Another point is that when we eat conventional animal foods, we are (correctly) advised to eat the lean protein and avoid the fat. This makes sense but not because of the “message” you have been hearing: not because saturated fats are bad for you or because they will make you fat. You must avoid these fats because conventional GMO grain-fed animals have to be saturated with antibiotics and other medicines to keep them alive until slaughter on a diet that fills them with disease – all those toxins are concentrated in the animals’ fat. If you eat that fat, you are getting a dose of the worst of the worst. Whereas the fat of a pastured animal, presumably (you’ve got to take responsibility and research your own food from the specific farm and area you are from) is free of antibiotics, toxins and GMOs and is rich in Vitamin K2, the best source of Vitamin A and a good source of Vitamin D. Amazing what a difference a little natural farming can make.

My second point was about refrigeration. Obviously we all love our fridge and it has created a million conveniences for us, and even scores of nutritional benefits. However because of these efficiencies, we no longer need to culture or ferment food to keep it from spoiling. But as it happens, culturing and traditionally fermenting food is a great way to increase access to locked nutrients in our foods, such as Vitamin K2 and a host of B Vitamins.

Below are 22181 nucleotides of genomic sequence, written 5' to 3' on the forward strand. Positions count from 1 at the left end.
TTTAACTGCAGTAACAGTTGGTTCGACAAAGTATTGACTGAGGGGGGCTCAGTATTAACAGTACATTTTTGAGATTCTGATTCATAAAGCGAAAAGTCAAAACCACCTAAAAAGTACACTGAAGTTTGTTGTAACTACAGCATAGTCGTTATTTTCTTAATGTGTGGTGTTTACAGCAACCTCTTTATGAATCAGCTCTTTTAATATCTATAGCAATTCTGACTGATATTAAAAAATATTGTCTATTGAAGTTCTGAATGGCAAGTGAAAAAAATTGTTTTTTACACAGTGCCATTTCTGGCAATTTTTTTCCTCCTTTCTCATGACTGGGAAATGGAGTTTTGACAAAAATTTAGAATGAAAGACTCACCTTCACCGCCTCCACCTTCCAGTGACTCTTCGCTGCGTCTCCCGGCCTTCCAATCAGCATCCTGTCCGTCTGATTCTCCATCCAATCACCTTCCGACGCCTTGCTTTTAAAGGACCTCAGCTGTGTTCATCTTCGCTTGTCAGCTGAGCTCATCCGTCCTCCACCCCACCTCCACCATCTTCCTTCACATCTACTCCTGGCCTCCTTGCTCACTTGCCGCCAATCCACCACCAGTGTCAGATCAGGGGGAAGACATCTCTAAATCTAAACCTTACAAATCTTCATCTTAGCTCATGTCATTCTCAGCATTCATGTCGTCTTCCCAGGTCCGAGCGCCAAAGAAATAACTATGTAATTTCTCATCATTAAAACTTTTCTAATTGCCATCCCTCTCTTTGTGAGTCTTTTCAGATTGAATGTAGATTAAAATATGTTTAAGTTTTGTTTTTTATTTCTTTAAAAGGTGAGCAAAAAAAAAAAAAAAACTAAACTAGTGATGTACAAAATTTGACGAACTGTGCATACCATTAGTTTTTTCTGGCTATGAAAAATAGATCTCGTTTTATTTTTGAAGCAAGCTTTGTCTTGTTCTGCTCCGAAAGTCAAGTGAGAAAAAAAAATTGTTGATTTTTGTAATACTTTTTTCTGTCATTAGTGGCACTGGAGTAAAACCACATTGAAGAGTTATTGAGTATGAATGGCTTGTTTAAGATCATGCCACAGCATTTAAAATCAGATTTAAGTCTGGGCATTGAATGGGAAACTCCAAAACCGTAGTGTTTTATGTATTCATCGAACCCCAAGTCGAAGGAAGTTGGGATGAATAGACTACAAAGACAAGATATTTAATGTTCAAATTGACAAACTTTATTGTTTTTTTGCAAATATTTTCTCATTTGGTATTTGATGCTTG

However it depends on the ferment and the culture. Some cheeses don’t contain any Vitamin K2, some contain lots (Dutch Gouda). Fermented or coagulated tofu made from soybeans doesn’t contain any Vitamin K2, whereas soybeans fermented with Bacillus subtilis creates Natto, and contains the highest amounts of K2. (The best K2 “supplements” you can buy are whole-food versions derived from Natto).